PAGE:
There are two particular drawbacks to using absent/present calls for this type of analysis. Most important, each absent/present call is based on only a single array. If one has only a single array, such a guideline for the ability to detect a given gene may be useful. When multiple measurements are made, however, as in the dataset considered here, there is no set method for evaluating the data. Is a gene 'present' in the experiment when it is 'present' on three of four arrays, or are two out of four arrays sufficient? Instead of such ad hoc criteria, we used statistical comparisons of the samples. This means that low-magnitude signals, which might have been called 'absent', can turn out to be reliable and meaningful when several observations are made. A second problem with the absent/present calls is that they are based on essentially arbitrary thresholds, with no simple estimate of the risk of false positives or false negatives. The use of methods that provide p-values allows a much finer-grained analysis. For these reasons, we feel that absent/present calls should generally not be used to analyze experiments where replicates were performed.
Despite the advantages of ignoring absent/present calls, the 'absolute difference' expression value provided by the Affymetrix software is not ideal. In particular, large negative values occur at a much higher rate than expected (data not shown). These negative values are probably due to problems with mismatch probes, as described in the Materials and methods section. A more thorough analysis would remove, or otherwise correct for, probe pairs containing such problematic probes from the raw data, which we did not have access to here. At least two groups have described alternative methods that start with the 'perfect match/mismatch' pair data [23,24], which may be better at identifying and eliminating such troublesome data points.
The region-specific genes listed in Figure 2 reflect a combination of the two methods we used. This combination takes advantage of desirable features of both methods: ANOVA can detect any effect of region on expression, whereas template matching looks specifically for one pattern at a time. By sorting ANOVA hits into regions based on template-match p-values, we identify some genes that were missed by template matching. In general, this is caused by the ability of ANOVA to detect significant expression patterns that do not fit any particular template very well, but when examined manually reveal interesting patterns related to the template. We note that other methods of post hoc testing ANOVA data exist . A benefit of the template-match method is that it is very simple to apply, and we believe we found some patterns that would be fairly difficult to find using other methods. Thus we consider the template-match method a useful complement to standard post hoc tests.
In the search for region-specific genes, ANOVA tended to be more conservative than template matching. This is probably because ANOVA retains information about the experimental design; for the example of synuclein given in the results, it 'knows' that there is a large disagreement between two matched replicates in the midbrain samples, whereas the template match based on the correlation coefficient considers all variations to be essentially equivalent. The fact that there are only four samples for each tissue, while there are twelve for each strain, means that tests for tissue-specific genes are even more susceptible to the effect of noise in the data. This helps explain why the discrepancies between template match and ANOVA was larger for the region-specific genes than for strain-specific genes.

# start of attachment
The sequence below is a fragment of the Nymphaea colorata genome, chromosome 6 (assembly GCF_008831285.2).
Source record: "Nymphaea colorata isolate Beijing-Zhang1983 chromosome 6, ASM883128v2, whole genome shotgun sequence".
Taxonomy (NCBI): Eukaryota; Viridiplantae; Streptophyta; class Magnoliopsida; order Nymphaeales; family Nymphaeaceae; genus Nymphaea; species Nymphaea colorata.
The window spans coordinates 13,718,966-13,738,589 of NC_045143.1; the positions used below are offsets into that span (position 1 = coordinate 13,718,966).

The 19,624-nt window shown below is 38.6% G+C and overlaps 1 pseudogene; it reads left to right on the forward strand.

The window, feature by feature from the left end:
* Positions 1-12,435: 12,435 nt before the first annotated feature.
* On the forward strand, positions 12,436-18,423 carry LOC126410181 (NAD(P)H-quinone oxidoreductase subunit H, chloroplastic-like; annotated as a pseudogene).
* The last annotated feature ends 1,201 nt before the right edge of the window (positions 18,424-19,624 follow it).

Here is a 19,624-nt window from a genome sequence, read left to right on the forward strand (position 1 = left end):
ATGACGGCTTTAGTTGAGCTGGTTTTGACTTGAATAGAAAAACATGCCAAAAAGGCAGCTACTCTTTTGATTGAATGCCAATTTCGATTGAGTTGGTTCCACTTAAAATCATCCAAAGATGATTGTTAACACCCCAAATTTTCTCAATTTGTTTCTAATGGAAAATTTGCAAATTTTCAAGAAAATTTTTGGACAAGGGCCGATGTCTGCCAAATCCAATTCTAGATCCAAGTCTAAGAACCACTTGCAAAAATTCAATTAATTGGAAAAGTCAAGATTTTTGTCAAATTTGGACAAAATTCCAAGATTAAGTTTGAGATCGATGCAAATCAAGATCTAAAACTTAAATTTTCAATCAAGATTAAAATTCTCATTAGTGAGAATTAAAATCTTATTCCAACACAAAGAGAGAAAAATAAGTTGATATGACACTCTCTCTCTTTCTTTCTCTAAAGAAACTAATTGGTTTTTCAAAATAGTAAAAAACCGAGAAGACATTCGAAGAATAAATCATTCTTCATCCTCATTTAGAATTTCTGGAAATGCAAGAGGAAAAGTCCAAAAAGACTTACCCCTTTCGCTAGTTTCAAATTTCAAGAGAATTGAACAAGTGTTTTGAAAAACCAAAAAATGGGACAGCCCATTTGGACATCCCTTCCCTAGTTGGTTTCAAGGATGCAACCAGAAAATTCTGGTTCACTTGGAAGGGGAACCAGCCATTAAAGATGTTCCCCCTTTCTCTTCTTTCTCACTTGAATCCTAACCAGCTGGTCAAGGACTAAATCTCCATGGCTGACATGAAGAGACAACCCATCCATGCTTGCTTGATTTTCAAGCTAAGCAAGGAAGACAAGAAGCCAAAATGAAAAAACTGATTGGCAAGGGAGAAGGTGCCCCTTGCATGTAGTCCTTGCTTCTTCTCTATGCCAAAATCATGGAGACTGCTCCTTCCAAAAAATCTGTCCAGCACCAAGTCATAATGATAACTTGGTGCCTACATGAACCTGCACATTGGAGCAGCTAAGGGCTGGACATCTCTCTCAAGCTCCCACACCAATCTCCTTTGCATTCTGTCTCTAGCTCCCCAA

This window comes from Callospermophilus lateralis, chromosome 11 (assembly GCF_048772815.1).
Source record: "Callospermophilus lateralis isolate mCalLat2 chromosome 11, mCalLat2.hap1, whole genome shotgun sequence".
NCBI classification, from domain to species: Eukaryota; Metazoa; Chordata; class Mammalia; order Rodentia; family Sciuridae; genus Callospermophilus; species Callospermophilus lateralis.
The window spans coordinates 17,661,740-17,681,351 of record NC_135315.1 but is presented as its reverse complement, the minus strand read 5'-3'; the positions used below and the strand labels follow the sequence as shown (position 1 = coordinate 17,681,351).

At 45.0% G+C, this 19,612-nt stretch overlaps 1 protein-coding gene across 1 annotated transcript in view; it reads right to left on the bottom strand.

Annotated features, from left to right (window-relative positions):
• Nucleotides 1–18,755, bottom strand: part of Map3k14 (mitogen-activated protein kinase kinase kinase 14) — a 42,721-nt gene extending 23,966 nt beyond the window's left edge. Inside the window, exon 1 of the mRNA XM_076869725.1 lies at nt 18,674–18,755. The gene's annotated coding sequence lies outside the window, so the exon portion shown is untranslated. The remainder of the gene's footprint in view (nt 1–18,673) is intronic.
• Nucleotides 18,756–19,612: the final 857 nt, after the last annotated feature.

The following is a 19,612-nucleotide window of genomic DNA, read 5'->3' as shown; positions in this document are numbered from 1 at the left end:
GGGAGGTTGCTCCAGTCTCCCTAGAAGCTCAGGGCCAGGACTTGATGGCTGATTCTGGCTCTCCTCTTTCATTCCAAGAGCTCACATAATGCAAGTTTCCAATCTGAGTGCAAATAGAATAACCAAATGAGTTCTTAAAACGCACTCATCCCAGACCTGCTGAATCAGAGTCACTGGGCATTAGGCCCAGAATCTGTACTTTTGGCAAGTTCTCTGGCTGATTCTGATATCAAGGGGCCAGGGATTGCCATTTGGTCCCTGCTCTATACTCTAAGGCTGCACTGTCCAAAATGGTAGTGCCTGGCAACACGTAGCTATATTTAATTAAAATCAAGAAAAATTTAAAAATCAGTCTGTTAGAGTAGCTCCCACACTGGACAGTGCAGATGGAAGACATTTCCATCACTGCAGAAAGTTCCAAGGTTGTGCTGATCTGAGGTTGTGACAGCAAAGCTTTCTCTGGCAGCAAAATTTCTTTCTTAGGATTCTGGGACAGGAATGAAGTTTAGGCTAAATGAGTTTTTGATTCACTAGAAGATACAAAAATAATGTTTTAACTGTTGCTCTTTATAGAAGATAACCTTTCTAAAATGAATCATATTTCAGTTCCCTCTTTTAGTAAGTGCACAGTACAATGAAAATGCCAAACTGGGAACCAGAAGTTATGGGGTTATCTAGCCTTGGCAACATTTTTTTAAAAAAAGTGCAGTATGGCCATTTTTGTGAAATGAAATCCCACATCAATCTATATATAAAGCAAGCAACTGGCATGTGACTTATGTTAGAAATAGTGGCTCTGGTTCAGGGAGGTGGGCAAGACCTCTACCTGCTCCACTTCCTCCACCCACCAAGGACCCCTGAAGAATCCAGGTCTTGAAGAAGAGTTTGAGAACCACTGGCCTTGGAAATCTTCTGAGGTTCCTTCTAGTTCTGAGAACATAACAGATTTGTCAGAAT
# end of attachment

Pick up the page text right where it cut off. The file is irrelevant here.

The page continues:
The methods we describe have some limitations. ANOVA loses power when the number of replicates is not the same for all the conditions, and the experiment must also follow a complete block design, where all possible combinations of factors are tested. Even in cases where these conditions are not adhered to, multiple t-tests (which are generally proscribed in multivariate statistics in favor of ANOVA) would be preferable to resorting to ad hoc methods for assessing statistical significance of the results. The template-match method has the potential drawback that if used alone, one would miss potentially interesting patterns that do not resemble the template(s) being tested. This may be acceptable if there is a clear idea of what is being sought in the experiment, but is possibly detrimental in studies relying on exploration and serendipity to find patterns. The ANOVA/template-match combination ameliorates this problem as one can choose to be guided primarily by the ANOVA p-value (which is not pattern specific) while using the template to reduce the complexity of the analysis by partitioning the data into groups based on interesting patterns.
Our results resemble those of Sandberg et al.  in that many of the genes given high scores have previously defined roles in the function of the nervous system. At the same time, many of the high scoring genes have 'housekeeping' roles or more general cellular functions that are not specific to the nervous system. Currently this conclusion is based on a manual examination of the annotations and the literature associated with top-scoring genes. In the future, as annotations improve, we hope to be able to perform such assessments quantitatively and objectively. Clearly, the ranked list of genes we provide can only act as an input to further studies of nervous system function, and does not provide any ready answers to questions about behavioral or functional differences.